We at MUS e YUM now have a way to add a whole new sensory dimension to our food photography. Check out the article below…an interesting find on the art and culture blog, Lost at E Minor:
“Imagine a food printer that takes a snapshot of food and extracts its aroma simultaneously, then prints a postcard with aroma inks via a sensor that mixes the inks in the machine. Yes, a Chinese industrial design student did dream up that concept, and has even made a prototype device of this food printer for a Sony competition. We’re not so sure about the invention, though. It is just slightly cruel to send yummy smells to a friend instead of calling for good old food delivery.”
Interdependence Day: 2012, a set on Flickr.
the Hayes Valley Farm has a story to tell.
the folks at the Hayes Valley Farm have a mission- to bring permaculture to an urban community, to bring the community together, to educate, to feed, to delight. It’s a wonderful place to celebrate Interdependence day, a holiday that is celebrated around the world in the spirit of reminding us how we’re all connected, both with others as well as with nature herself. The Photo Adventure Club is only one of the ways you can get involved at the Hayes Valley Farm. Check out the website to learn more about them and their great work!
Earth Day, 2012, a set on Flickr.
SF Environment had a story to tell.
Each year, Earth Day, April 22nd, marks the anniversary of what many consider to be the birth of the modern environmental movement in 1970. Earth Day 1970 capitalized on the emerging consciousness of its era, channeling the energy of the anti-war protest movement and bringing environmental concerns front and center. We at SF Environment continue to advocate for environmental causes that enhance our lives not only in San Francisco but beyond. Get involved and make every day Earth Day!
I’m remembering Gramma Doris today. . . She loved her daffodils and she certainly would have loved these.
MUS•e•YUM could not have been more pleased to attend the opening-night celebration of the new exhibition, Do Not Destroy: Trees, Art, and Jewish Thought at the Contemporary Jewish Museum (CJM) of San Francisco. The CJM always puts on extraordinary exhibitions (remember Gertrude Stein and Maurice Sendak of 2011?) and Do Not Destroy, which runs now through 28 May, is no exception. A blend of art and environmentalism, religion and whimsy, the exhibition is a celebration of the role trees play in our world, in our spirituality and specifically, in our imagination as evidenced in art. Moreover, experiencing Do Not Destroy challenges us to realize our own responsibility, both individual and collective, to protect the environment. Witnessing the beauty and fragility of the world around us makes us human, and protecting what we see makes us divinely hopeful.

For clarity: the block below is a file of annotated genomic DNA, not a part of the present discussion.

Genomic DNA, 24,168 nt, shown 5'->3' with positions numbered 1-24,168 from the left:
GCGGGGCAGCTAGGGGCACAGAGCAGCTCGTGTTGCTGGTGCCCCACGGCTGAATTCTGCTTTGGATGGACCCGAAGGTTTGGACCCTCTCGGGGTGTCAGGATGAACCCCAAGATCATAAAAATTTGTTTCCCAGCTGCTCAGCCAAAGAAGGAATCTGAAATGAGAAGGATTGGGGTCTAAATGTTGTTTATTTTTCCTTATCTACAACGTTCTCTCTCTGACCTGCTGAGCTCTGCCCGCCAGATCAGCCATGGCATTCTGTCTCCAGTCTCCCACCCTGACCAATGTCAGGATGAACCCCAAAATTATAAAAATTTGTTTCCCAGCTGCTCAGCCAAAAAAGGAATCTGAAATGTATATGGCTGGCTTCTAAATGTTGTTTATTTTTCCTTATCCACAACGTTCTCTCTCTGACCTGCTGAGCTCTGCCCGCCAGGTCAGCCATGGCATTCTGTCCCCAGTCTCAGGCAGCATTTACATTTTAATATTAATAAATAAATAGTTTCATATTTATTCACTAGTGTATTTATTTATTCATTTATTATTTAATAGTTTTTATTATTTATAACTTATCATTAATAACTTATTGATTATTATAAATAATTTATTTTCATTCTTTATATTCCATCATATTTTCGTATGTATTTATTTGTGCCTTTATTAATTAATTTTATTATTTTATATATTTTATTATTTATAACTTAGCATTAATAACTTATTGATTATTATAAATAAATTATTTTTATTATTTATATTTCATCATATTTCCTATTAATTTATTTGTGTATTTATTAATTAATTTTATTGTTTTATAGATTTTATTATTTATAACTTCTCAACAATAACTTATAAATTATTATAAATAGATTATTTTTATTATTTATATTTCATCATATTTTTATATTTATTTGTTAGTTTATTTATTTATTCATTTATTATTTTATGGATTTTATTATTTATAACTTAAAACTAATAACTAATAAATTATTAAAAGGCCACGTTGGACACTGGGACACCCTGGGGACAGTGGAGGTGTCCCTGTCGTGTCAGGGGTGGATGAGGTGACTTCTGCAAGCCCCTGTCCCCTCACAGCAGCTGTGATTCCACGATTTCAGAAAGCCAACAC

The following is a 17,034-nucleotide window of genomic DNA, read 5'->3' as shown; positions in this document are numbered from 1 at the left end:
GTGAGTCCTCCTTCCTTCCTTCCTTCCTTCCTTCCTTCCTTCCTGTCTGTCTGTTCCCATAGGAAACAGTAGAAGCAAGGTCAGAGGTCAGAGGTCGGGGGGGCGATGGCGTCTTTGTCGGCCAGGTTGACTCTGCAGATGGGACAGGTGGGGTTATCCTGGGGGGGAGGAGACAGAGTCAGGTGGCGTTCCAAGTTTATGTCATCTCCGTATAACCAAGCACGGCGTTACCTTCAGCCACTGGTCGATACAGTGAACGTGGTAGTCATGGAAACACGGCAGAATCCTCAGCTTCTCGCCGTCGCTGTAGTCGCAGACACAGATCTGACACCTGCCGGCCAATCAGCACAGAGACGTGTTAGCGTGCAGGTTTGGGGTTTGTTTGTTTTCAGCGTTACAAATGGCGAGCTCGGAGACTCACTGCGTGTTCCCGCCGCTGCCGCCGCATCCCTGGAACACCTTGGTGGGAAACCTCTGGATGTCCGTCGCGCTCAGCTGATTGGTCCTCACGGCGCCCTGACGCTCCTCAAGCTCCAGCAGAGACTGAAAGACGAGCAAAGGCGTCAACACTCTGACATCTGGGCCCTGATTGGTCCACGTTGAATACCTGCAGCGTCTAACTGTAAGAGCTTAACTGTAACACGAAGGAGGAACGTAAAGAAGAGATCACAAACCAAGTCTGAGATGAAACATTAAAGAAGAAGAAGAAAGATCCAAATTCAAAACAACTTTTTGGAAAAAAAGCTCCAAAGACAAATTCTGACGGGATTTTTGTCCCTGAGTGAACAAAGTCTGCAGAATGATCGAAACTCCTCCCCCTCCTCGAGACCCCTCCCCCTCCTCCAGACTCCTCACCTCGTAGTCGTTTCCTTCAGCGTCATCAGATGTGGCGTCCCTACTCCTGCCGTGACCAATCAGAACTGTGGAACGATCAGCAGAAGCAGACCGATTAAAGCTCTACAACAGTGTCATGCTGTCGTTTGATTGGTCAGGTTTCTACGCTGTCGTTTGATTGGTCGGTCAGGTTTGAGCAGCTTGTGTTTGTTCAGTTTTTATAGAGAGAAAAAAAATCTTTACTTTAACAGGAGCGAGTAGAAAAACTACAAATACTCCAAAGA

Only some of the memorable pieces of art include:
- A round circle of sand on the floor at the beginning of the exhibition, planted with hundreds of small metal plants. Walk the circle a full 360 degrees for the full impact of the piece, and be sure to view it from floor level, too. You’ll be glad you did.
- A short film about students in Laos. Watch to the end as art students sketch a river from the decks of small boats, and leap into the water to swim to shore when they see a tree of special significance.
- Watch a video rendition of the Tony Bennet song, “Tie a Yellow Ribbon (’round the Old Oak Tree)” – the pairing with the multimedia piece to the right is hysterical!
- Write a prayer on a small piece of paper and leave it inside a piece of wood, the collection of prayers already inside is profound and moving.
While photography is not permitted inside the exhibition, here are some memories from the opening night party that kicks it it off.
I invite you to go to the exhibition at the Museum, or explore it online, for more information and a first-hand view of the amazing art you’ll find there.
This pastry is quite a sight to behold, and it is equally delicious. Filled with a sweet ricotta filling redolent of citrus, the dough is a perfectly-formed crescent of beautifully scalloped, thin, buttery, flaky, magnificent layers. I’d love to see how these are made. . . incredible!
(between San Jose Ave & Guerrero St)
San Francisco, CA 94110